If Roberts’s hypothetical lawn care business owner hails from the baby boomer generation, then the question of fairness is turned on its head: Why should older generations have benefitted from tax-subsidized college education (thereby helping them avoid debt), when younger generations have not had the same advantage?

If the Rand-ians could travel back decades in time to rectify this, they certainly would roll back all government benefits aimed at middle- and working-class boomers.

If Biden could go back a few months in time, he would have done better to be more aggressive in his approach to debt relief. In August 2022, after dragging his feet for years to make good on his campaign promise, the president invoked emergency powers in light of the COVID-19 pandemic—a weak basis—for justifying debt cancellation.

Debt experts like Harvard Law School’s Eileen Connor make a persuasive case that Congress has given the secretary of education the authority to make—or waive—college loans. In other words, with the stroke of a pen, Education Secretary Miguel Cardona could forgive all student debt. According to Connor, he would have the legal right to do this under the 1965 Higher Education Act signed by President Lyndon B. Johnson.

Instead of using the 1965 law as the legal basis for his actions, Biden chose the 2003 HEROES Act, saying that he had the authority to pause student loan repayment because of the emergency conditions created by the COVID-19 pandemic. Dalié Jiménez, a law professor at the University of California, Irvine, called this an “unsurprising compromise,” and added that “[t]ime will tell if it was the right thing” to do.

Time will indeed tell. Emergencies are, by definition, temporary. In August 2022, Biden used the pandemic to make his case for debt cancellation. Then, in September, he declared the pandemic over. He ran out his own clock.

Nebraska’s Republican attorney general, Mike Hilgers, pointed out in a Wall Street Journal op-ed that, “The president can’t have it both ways. He can’t tell the country the pandemic is over while claiming that it justifies this unilateral action.”

As I explained in an analysis last year when the president first announced his plan, it was a paltry gesture that could have gone so much further. Given that Biden would face the same stiff opposition whether he forgave $10,000 or $100,000, he should have aimed higher and been more aggressive. Instead, his actions indicate that he too may be unswayed by the unfairness of student loan burdens.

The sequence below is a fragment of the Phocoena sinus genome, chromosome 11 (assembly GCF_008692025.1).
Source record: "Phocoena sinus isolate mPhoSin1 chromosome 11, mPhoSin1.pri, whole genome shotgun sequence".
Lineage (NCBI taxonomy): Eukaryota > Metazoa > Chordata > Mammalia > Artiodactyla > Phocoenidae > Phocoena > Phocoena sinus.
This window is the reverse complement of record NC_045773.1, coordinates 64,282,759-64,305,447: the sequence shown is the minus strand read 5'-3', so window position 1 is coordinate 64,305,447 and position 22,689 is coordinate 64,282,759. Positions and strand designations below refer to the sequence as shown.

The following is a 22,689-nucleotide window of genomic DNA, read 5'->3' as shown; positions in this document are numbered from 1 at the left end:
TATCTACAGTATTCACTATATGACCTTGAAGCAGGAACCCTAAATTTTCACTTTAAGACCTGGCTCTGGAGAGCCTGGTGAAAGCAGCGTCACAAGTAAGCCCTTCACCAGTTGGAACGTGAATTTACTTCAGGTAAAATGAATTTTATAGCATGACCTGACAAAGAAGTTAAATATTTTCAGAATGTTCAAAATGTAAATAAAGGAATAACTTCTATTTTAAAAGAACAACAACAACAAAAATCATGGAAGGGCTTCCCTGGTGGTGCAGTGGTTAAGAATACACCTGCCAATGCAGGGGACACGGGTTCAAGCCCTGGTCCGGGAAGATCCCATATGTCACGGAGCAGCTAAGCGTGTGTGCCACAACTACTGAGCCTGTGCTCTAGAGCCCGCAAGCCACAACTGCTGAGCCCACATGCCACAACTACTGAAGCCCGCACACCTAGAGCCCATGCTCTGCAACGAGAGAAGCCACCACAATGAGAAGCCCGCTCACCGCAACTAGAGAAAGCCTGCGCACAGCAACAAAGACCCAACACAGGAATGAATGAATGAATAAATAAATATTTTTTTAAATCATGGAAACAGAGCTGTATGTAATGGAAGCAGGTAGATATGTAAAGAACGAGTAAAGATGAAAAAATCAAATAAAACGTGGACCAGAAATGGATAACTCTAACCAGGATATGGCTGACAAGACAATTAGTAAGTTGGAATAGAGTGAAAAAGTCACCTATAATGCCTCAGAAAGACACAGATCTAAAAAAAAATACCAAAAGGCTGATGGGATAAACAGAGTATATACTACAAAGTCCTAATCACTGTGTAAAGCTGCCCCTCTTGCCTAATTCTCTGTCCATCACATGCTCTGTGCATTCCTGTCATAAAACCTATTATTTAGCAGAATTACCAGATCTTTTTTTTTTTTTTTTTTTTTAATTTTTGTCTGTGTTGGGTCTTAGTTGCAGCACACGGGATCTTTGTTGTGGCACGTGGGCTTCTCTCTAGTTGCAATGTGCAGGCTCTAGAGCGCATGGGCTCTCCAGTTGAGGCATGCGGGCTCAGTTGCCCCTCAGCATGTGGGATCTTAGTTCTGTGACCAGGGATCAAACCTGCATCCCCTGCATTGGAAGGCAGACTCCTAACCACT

Conservatives are also predictably touting the high cost of debt relief—“We’re talking about half a trillion dollars and 43 million Americans,” reminded Justice Roberts during the February 28 oral arguments. Lawmakers, including most of the liberal ones, rarely balk at the much, much higher annual cost of funding the Defense Department.

Unlike the cost of maintaining a perpetual war machine, Biden’s (far too modest) debt relief can impact the lives of 43 million living, breathing human beings. One debtor, 26-year-old Ella Azoulay, told Associated Press that her 2018 degree from New York University has left her with $40,000 of debt. Her father is even worse off, having taken out more than $400,000 in loans to educate his three children. For many borrowers, Biden’s plan would eliminate just a fraction of their debt.

What does $10,000 to $20,000 in debt forgiveness mean for an individual? For those people whose repayment plans were paused during the pandemic, a CNBC survey found that resuming payments would impact their ability to pay off other loans, as well as save for retirement or buy a home. A small minority said it would impact their decisions to get married or have a child. So, we’re talking about serious life decisions.

Ayn Rand, near the end of her life, benefitted from the same welfare system she railed against. Government benefits are easy to dismiss and denounce—until you need them.

Meanwhile, what does $10,000 to $20,000 mean for the wealthiest Americans? So little that it would not even cover the price tag of this $32,500 Hermes handbag. According to the Financial Times, the market for luxury goods is booming. Further, “wealthy people have more time in which to spend their money, since they now live roughly a decade longer than their low-income counterparts, thanks to better health care, diet, nutrition and rest.”

There you have it. If fairness is the basis for deciding whether or not to forgive student loans, conservatives would do well to examine such disparities.

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37 comments

  1. El Slobbo

    This is all too milquetoast. You want fair? Then how’s about any American alive who has received a student loan or purchased their own education can raise a claim for a full refund? Education as a benefit of citizenship.
    Take the money from the war budget. Nobody will notice.

    Reply
    1. eg

      As your penultimate sentence infers, the ONLY way student debt forgiveness will ever happen in America is when the neocons decide that not doing so would somehow imperil their precious MIC …

      Reply
      1. Glen

        From where I work in a very large factory which also makes big MIC stuff, it’s chaos. It’s really bad, and I don’t see it getting better any time soon. Our work culture is breaking down.